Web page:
We re–analysed the Chandra ACIS-I X-ray data from the public archive (obsid: 3272, total exposure ~20 ks, which is same as the one analysed in Mantz et al. 2010). A filtering of the hard and soft event light curves only reduced this exposure by a 1% factor. We binned all photon events in sky coordinates and energy with a fixed angular resolution of 2.5′′, and a variable energy resolution matching the camera response. Following an approach described in Bourdin & Mazzotta (2008), we similarly binned two quantities useful for imaging and spectroscopy: the effective exposure time and the estimate of a background noise level. The effective exposure included the spatially variable mirror effective area and detector quantum efficiency, the CCD gaps and bad pixels, and a correction for the telescope motion. These quantities were extracted from the Chandra Calibration data base (CALDB 4.4.5) and the events list. The background noise model consists of galactic foreground and cosmic X-ray background (CXB) components, but also false detections due to cosmic-ray-induced particles. It has been fit to the data outside the region of the field of view covered by the target. As described in Bartalucci 2014, for each ACIS-I CCD the particle background model holds a spatially variable spectrum including a power law plus exponential continuum and several fluorescence lines. It has been fit to very faint out-of-focus and blank–sky observations performed during the so-called D and E background periods, which cover our observation.

thumbnail Fig. 3

Smoothed Chandra X-ray image in the 0.5–2.5 keV energy band, with overlaid the 323 MHz GMRT low-resolution contours (same as in Fig. 2, left panel; white are negative, cyan are positive).

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We extracted X-ray images in the 0.5–2.5 keV energy band by correcting the event images for effective exposure and background noise. The image shown in Fig. 3 has been smoothed with a Gaussian of ~5′′ FWHM to reduce the shot noise, and covers the same region of the sky as shown in Fig. 1 (left panel). The GMRT 323 MHz contours (same as in Fig. 2, left panel) are overlaid on that.

Beyond the known X-ray emission associated with the galaxy cluster M 0520 (Ebeling et al. 2010; Mantz et al. 2010), we clearly detect a SE diffuse X-ray source, located about 8 from the centre of the main cluster and coincident with the newly detected diffuse radio source D1. The peak of X-ray emission of this extended structure corresponds to an unclassified source (namely 1WGA J0521.0-1333; hereafter 1WGA 0521) in the WGA Catalog (White et al. 1994). Compared to M 0520, its surface brightness distribution appears to be much less regular, with the brightest part of the X-ray emission slightly elongated in the NE-SW direction.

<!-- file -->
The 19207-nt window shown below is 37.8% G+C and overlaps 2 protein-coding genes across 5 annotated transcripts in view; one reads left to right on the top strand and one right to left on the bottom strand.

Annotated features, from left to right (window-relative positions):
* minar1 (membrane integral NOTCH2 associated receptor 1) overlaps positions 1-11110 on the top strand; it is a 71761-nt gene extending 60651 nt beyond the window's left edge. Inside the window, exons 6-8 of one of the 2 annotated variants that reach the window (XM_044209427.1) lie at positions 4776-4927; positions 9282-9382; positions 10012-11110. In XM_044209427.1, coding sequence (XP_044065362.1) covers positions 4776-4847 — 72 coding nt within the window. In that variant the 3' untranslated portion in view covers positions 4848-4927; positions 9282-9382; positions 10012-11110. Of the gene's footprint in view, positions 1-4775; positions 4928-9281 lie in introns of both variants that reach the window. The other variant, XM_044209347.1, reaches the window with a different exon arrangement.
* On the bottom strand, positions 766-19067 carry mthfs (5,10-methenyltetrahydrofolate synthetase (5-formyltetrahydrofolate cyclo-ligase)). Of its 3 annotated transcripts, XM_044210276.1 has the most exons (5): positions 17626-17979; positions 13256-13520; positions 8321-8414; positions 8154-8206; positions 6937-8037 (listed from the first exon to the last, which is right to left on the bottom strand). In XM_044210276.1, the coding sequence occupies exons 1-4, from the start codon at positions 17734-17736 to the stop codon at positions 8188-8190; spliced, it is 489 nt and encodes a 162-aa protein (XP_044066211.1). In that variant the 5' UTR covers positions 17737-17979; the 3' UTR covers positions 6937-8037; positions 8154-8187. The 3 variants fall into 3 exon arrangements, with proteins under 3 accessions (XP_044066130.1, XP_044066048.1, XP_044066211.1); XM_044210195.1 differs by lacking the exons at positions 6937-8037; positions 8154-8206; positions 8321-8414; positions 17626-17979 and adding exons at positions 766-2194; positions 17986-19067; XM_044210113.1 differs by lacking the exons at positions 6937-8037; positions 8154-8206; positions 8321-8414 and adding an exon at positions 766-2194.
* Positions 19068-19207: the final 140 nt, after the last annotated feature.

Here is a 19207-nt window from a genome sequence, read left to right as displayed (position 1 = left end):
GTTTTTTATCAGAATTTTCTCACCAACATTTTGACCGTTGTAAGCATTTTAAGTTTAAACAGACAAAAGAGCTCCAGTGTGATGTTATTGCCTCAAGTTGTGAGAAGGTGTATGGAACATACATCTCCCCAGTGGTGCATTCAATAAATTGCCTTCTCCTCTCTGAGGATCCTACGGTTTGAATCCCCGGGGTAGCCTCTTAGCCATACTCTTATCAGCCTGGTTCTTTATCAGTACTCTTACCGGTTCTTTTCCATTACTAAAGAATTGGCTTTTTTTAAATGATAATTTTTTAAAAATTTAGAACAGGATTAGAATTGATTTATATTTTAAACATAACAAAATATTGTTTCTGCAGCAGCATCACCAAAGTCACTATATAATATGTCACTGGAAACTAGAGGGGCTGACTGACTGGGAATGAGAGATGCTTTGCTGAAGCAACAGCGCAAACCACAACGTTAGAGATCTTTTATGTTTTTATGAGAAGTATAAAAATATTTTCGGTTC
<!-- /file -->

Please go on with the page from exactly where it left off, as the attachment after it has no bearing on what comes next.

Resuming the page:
The image shown in Fig. 4 (left panel) is the result of a wavelet analysis including the denoising of the count rate map and the restoration of the X-ray surface brightness. More precisely, the count rate map has first been denoised from the 3σ thresholding of a B3-spline undecimated wavelet transform. This was undertaken by assuming the variance of the wavelet coefficients to only be dependent on the effective exposure, thanks to the adaptation of a multiscale variance stabilization transform (see details in Zhang et al. 2008). The exposure-corrected background map has been further projected into the same significant multi-resolution support (Murtagh et al. 1995) and subtracted from the denoised count rate, yielding the X-ray surface brightness.

thumbnail Fig. 4

Left panel: wavelet-reconstructed Chandra X-ray image in the 0.5–2.5 keV energy band. The dashed circles correspond to 1 Mpc for M 0520 and 0.5 Mpc for 1WGA 0521, which have been used to extract the spectra. Right panel: X-ray spectra of the two extended sources (top: M 0520, bottom: 1WGA 0521), extracted from the event list in the 0.5–10 keV band.

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Table 2

X-ray properties of the two galaxy clusters.

3.2. Spectral analysis

Spectral analyses were performed assuming a redshifted and NH absorbed ICM emission spectrum modelled using the astrophysical plasma emission code (APEC, Smith et al. 2001), with the element abundances of Grevesse & Sauval (1998) and neutral hydrogen absorption cross sections of Balucinska-Church & McCammon (1992). The NH value was fixed to 7.3 × 1024 m-2, from measurements obtained near M 0520 in the Leiden/Argentine/Bonn Survey of galactic HI (Kalberla et al. 2005). ICM emission spectra were altered by the effective exposure and background noise, but also convolved by a redistribution function of the photon energies by the imaging camera. First tabulated within 128 tails of the ACIS-I CCDs using the Chandra Interactive Analysis of Observations (CIAO) software and CALDB 4.4.5, this function was computed for each spectrum by averaging the redistribution functions associated with each event position.